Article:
IT Security Label as a Framework for More Security in IoT
Tatjana Hein from eco reports on the development of a security label for IoT devices by the German Federal Office for Information Security (BSI).
The number of smart devices is increasing: Not only refrigerators, washing machines, and voice assistants are connected to the Internet, but also cars and industrial plants. With useful and intelligent functions, connected products are increasingly making our everyday lives easier. But as the number of networked devices grows, so too does the need for IT security.
Different operating systems and standards offer numerous security vulnerabilities that cybercriminals exploit. As a result, new potential targets for hackers are constantly emerging. Within a period of just 14 days, every device on the Internet of Things is exposed to several million attack attempts, according to evaluations by security researchers at AV-Test GmbH.
The voluntary IT security label for consumer IT introduced by the German Federal Office for Information Security (BSI) in 2021 was already a first step towards more security in the Internet of Things (IoT). In 2022, the BSI has now opened up the IT security label to many more categories and devices, aiming not only to further establish the label, but also to increase the security of IoT devices in the long term.
German IT Security Label
With the German IT Security Act 2.0, in May 2021 the BSI was given the task of increasing the transparency of the security features of digital products and services by means of a voluntary consumer label.
In December 2021, the BSI successfully launched the new voluntary IT security label for consumer IT. The IT security label is based on a self-test followed by a declaration by the manufacturer. It is intended to create more transparency for consumers by making easily identifiable the promises manufacturers make regarding the IT security of their products and services. As early as the beginning of February 2022, the first label was issued to an email service provider as part of the 18th German IT Security Congress. In addition to email services and routers, since May 2022 labels for five IoT product categories can also be applied for. Categories include smart cameras, smart speakers, smart cleaning and gardening robots, smart toys, and smart television products.
IT security label open for more IoT products
In September 2022, the BSI opened the application process to a wide range of IoT products and the product category is now open to most IoT and smart home products under the label “Smart Consumer Products”. This step is intended to make IT security a key factor in consumers’ purchasing decisions. The new product category is based on the established European safety standard ETSI EN 303 645. It addresses IoT devices that may pose a risk to the information security and privacy of users. To counter such threats, the standard includes several security requirements. These include secure authentication mechanisms, appropriate update management, secure storage of sensitive security parameters, and the securing of communications.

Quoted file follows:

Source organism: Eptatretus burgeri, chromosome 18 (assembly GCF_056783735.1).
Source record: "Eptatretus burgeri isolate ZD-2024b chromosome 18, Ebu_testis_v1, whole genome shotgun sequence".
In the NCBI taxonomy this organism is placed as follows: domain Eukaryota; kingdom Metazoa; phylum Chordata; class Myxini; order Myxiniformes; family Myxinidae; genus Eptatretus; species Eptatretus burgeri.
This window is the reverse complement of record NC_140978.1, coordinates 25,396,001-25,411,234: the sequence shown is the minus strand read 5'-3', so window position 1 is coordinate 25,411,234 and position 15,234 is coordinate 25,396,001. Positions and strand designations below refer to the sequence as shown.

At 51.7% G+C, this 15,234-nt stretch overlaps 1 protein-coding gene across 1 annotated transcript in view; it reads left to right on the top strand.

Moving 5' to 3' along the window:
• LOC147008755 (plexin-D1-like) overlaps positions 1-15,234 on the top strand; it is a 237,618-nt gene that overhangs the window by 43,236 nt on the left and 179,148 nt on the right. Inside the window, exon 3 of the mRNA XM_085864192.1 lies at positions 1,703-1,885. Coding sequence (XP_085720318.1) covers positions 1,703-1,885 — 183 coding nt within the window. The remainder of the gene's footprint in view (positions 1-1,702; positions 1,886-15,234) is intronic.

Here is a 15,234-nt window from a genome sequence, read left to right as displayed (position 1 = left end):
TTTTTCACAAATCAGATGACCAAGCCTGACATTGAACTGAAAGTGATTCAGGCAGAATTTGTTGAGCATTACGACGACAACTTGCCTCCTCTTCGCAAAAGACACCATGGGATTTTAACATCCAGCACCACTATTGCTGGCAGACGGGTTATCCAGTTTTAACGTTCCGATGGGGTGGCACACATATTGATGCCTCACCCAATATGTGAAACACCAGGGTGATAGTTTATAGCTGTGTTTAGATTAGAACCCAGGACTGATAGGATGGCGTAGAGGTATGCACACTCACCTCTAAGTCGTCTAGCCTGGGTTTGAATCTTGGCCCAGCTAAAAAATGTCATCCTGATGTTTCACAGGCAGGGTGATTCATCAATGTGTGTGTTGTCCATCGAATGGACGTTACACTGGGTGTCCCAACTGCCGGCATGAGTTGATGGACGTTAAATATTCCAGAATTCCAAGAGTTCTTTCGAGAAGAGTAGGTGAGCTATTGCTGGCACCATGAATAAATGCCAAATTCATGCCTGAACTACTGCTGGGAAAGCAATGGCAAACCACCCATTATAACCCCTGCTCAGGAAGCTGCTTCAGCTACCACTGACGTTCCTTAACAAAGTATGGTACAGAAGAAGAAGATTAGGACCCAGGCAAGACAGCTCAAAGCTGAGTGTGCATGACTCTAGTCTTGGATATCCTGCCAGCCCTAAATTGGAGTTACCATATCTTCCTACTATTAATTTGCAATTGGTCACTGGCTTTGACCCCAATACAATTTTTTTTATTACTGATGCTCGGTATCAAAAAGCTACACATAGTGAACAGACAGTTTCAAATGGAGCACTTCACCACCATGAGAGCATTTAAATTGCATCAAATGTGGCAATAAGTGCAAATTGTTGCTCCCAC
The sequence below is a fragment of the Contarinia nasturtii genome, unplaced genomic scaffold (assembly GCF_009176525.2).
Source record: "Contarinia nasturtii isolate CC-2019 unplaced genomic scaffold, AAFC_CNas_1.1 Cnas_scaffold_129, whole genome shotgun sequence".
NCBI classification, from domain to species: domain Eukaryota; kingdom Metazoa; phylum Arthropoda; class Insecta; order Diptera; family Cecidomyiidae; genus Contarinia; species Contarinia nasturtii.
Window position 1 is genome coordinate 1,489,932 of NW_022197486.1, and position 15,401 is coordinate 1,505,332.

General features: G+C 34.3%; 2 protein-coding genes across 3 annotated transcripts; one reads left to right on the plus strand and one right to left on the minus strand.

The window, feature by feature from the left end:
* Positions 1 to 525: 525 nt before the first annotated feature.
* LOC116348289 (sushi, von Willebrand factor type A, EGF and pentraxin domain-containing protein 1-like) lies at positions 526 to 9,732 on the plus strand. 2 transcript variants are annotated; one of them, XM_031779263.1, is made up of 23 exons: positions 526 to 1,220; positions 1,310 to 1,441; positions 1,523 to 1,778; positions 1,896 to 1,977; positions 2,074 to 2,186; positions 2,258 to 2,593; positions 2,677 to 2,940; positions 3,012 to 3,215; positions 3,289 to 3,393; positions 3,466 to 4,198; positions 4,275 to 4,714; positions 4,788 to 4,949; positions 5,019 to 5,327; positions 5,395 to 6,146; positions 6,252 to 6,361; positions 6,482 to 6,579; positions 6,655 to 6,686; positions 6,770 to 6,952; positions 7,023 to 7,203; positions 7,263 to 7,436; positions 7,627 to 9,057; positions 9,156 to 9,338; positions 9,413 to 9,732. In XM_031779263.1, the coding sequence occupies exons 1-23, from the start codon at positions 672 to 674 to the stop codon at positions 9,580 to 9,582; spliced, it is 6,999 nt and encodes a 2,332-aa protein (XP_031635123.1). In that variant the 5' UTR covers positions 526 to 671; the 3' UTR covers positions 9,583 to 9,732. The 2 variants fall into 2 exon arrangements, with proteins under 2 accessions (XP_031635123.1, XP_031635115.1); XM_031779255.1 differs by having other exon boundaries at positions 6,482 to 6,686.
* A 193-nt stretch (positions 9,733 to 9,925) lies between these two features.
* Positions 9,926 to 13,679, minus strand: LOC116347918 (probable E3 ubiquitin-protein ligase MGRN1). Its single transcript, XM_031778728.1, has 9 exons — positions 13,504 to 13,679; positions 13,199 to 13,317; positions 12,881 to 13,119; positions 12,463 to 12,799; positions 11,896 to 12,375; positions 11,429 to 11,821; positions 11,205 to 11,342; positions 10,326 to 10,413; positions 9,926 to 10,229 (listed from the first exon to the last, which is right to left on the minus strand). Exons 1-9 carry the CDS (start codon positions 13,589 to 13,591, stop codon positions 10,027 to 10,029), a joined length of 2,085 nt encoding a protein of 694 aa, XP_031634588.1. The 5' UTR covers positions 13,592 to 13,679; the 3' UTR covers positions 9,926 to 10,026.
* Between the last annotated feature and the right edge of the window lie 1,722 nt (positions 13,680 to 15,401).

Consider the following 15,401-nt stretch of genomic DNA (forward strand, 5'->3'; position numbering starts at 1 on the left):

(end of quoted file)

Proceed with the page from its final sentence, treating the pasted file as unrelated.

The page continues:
The IT security label as a model for Europe
In the future, with the IT security label Germany can certainly take on a role model function in Europe and, in the long term, globally. For this to happen, labeling must become established among German manufacturers. A large number of manufacturers need to be prepared to apply for the voluntary IT security label. Only in this way can it then also become a competitive advantage for IoT products from Germany and later also from Europe.
Mandatory certification more sensible?
Experts Olaf Pursche, Head of Marketing & Communications at Swiss IT Security Group AG, and Rainer M. Richter, Vice President Europe & Middle East at Horizon3, speaking on the “IoT Security” panel at Internet Security Days 2022, believe the IT security label and opening it up to other IoT products is a sensible way forward. However, they believe that mandatory certification of IoT products would be more successful in ensuring security in IoT. Manufacturers would then have an obligation to address the challenges of IoT security and ensure the safety of their devices.
It remains to be seen whether the IT security label will establish itself in the new product category, and thus contribute to an increase in IoT security in the long term, or whether mandatory certification might still be required.
Tatjana Hein is Project Manager IoT and Mobility at eco – Association of the Internet Industry. She is responsible for topics related to Internet of things like smart factory, smart city, smart home, and for the subject area of mobility. Before joining eco in 2020, she was content manager and creator at a European analytics provider and was also a guest author for several magazines (such as Big Data Insider, Website Boosting, UPLOAD magazine, marconomy, Contentbird). Before that she worked in an agency as public relations manager for several start-ups.